February 11, 2007
Written by C.N.
Similar to the U.S., Japan has apparently been experiencing a rise in bullying by schoolchildren against each other. As BBC News reports, many feel that the way to cut down on such bullying incidents is to reinstate corporal punishment:
Japanese schools should rethink their decades-old ban on corporal punishment, a government-appointed panel has urged. The report, submitted amid growing concern over bullying, stopped short of overtly backing beating, but suggested an end to a policy of leniency. Bullying was found to be involved in 14 of 40 youth suicides from 1999 to 2005 in a country where pupils are also under great pressure to perform well. . . .
Alarmed by the trend of bullying deaths, the panel, chaired by the Nobel laureate Ryoji Noyori, urged schools last November to punish classroom bullies and crack down on teachers who ignored the problem. . . . Japan’s education minister had previously denied bullying was a factor in the youth suicide rate.
As an educator and parent of an elementary school student myself, I consider bullying to be a very real problem whose consequences Americans are only beginning to understand. To me, education is not just about learning to read, write, and do math — it’s also about the larger social environment that can either encourage and facilitate a love of learning, or lead to alienation and despair. Clearly, a large part of that social environment is a student’s peers and how they treat each other.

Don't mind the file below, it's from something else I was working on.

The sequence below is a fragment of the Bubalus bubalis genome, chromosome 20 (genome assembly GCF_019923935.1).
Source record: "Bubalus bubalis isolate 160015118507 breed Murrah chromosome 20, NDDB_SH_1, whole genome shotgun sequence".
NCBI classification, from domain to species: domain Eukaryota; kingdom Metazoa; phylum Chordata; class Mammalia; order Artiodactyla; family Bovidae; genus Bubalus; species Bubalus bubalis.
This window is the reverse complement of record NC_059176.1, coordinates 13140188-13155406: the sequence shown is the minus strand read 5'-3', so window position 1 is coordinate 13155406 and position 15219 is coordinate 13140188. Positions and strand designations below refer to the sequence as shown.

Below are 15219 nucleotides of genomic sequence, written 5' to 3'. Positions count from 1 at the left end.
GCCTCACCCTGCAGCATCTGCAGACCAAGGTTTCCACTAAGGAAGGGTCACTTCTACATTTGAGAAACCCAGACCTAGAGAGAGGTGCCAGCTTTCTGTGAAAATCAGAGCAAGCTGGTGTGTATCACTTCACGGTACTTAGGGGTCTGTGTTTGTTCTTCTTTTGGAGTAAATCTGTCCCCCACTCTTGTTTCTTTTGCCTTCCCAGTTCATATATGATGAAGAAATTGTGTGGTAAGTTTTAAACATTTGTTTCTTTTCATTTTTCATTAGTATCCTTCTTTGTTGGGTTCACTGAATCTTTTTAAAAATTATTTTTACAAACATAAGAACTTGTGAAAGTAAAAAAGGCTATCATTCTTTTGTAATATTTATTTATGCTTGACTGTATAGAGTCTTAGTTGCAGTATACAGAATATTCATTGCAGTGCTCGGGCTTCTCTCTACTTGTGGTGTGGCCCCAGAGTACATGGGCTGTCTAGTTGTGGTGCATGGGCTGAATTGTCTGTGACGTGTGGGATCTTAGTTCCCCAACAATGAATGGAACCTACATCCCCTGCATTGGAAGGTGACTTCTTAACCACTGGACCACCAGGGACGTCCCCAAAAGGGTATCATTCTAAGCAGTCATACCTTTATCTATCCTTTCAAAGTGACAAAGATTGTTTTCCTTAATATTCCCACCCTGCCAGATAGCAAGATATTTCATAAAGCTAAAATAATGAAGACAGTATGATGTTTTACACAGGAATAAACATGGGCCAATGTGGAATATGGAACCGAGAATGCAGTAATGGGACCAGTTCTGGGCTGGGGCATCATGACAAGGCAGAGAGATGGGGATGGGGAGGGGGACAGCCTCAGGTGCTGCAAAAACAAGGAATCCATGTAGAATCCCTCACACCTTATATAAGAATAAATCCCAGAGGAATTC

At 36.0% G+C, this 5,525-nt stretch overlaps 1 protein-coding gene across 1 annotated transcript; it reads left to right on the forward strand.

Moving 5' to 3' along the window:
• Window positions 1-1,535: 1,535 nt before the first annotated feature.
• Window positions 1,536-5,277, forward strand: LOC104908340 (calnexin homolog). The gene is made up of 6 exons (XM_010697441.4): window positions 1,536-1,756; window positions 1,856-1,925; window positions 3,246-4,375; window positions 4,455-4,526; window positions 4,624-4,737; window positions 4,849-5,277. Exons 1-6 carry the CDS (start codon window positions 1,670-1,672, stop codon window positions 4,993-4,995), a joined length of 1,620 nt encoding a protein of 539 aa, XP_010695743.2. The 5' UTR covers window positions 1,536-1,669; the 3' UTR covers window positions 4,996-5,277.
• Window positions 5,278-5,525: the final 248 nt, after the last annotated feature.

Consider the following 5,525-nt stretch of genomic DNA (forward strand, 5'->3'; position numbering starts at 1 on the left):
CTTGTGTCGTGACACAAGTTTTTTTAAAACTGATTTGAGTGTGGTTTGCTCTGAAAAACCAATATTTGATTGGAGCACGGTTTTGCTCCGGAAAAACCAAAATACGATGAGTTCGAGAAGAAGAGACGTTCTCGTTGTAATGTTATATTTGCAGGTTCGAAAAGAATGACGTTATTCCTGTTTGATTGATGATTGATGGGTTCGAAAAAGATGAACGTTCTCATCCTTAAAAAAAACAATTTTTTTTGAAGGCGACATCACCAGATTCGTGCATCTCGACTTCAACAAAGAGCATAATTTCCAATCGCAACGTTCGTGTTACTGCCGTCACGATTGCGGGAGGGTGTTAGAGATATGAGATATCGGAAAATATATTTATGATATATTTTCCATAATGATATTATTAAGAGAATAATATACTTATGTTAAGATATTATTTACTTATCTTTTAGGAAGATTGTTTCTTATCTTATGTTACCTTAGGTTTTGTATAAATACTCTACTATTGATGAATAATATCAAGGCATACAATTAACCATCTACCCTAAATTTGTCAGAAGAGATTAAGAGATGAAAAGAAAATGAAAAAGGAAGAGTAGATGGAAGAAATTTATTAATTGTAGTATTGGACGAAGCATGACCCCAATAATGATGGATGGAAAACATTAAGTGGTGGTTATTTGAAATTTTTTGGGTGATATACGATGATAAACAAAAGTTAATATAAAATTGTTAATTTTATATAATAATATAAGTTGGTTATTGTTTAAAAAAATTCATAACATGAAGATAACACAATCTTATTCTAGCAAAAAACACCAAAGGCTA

Back to Japan’s proposals, I’m not sure if direct physical punishment is the most constructive way to address the bullying problem (it may teach offending children to just use violence to solve their problems), but I do agree that schools and teachers need to do a better job at cracking down on bullies, and to be held accountable if they fail to do so.
I also think some forms of corporal punishment, outside of beating a student, may be appropriate if they send the message that certain behavior will not be tolerated and that there will be real consequences for such behavior. Schools and teachers need to know where encouragement and understanding end, and coddling destructive behavior begins.
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Suggested reference: Le, C.N. . "Japan Reconsidering Corporal Punishment" Asian-Nation: The Landscape of Asian America. <http://www.asian-nation.org/headlines/2007/02/japan-reconsidering-corporal-punishment/> ().
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